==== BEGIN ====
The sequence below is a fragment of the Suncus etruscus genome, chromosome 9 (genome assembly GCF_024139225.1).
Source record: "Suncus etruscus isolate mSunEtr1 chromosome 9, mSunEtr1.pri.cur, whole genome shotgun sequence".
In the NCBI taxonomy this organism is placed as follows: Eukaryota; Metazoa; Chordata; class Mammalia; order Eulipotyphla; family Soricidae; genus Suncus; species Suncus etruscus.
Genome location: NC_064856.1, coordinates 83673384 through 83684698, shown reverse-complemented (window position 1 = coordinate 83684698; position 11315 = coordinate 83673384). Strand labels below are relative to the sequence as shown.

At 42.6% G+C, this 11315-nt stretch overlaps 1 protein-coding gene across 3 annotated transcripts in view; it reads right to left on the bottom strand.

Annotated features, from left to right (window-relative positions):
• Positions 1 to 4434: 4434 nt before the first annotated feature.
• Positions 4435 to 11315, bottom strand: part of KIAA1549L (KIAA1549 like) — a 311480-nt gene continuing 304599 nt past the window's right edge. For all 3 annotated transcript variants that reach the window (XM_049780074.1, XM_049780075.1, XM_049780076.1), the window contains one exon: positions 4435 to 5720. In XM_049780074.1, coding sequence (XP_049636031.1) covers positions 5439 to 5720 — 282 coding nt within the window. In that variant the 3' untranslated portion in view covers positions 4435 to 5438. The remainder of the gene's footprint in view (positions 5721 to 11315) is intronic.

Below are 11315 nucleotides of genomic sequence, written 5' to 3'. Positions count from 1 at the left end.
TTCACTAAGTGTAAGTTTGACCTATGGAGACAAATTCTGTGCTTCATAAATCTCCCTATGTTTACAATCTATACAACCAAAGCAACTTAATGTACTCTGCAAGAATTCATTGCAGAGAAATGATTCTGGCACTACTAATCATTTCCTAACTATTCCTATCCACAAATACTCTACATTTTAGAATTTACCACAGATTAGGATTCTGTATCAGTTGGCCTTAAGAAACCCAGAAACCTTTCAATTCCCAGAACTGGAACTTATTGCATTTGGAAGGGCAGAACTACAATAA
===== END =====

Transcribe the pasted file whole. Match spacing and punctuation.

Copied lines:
The sequence below is a fragment of the Suncus etruscus genome, chromosome 9 (genome assembly GCF_024139225.1).
Source record: "Suncus etruscus isolate mSunEtr1 chromosome 9, mSunEtr1.pri.cur, whole genome shotgun sequence".
In the NCBI taxonomy this organism is placed as follows: Eukaryota; Metazoa; Chordata; class Mammalia; order Eulipotyphla; family Soricidae; genus Suncus; species Suncus etruscus.
Genome location: NC_064856.1, coordinates 83673384 through 83684698, shown reverse-complemented (window position 1 = coordinate 83684698; position 11315 = coordinate 83673384). Strand labels below are relative to the sequence as shown.

At 42.6% G+C, this 11315-nt stretch overlaps 1 protein-coding gene across 3 annotated transcripts in view; it reads right to left on the bottom strand.

Annotated features, from left to right (window-relative positions):
• Positions 1 to 4434: 4434 nt before the first annotated feature.
• Positions 4435 to 11315, bottom strand: part of KIAA1549L (KIAA1549 like) — a 311480-nt gene continuing 304599 nt past the window's right edge. For all 3 annotated transcript variants that reach the window (XM_049780074.1, XM_049780075.1, XM_049780076.1), the window contains one exon: positions 4435 to 5720. In XM_049780074.1, coding sequence (XP_049636031.1) covers positions 5439 to 5720 — 282 coding nt within the window. In that variant the 3' untranslated portion in view covers positions 4435 to 5438. The remainder of the gene's footprint in view (positions 5721 to 11315) is intronic.

Below are 11315 nucleotides of genomic sequence, written 5' to 3'. Positions count from 1 at the left end.
TTCACTAAGTGTAAGTTTGACCTATGGAGACAAATTCTGTGCTTCATAAATCTCCCTATGTTTACAATCTATACAACCAAAGCAACTTAATGTACTCTGCAAGAATTCATTGCAGAGAAATGATTCTGGCACTACTAATCATTTCCTAACTATTCCTATCCACAAATACTCTACATTTTAGAATTTACCACAGATTAGGATTCTGTATCAGTTGGCCTTAAGAAACCCAGAAACCTTTCAATTCCCAGAACTGGAACTTATTGCATTTGGAAGGGCAGAACTACAATAA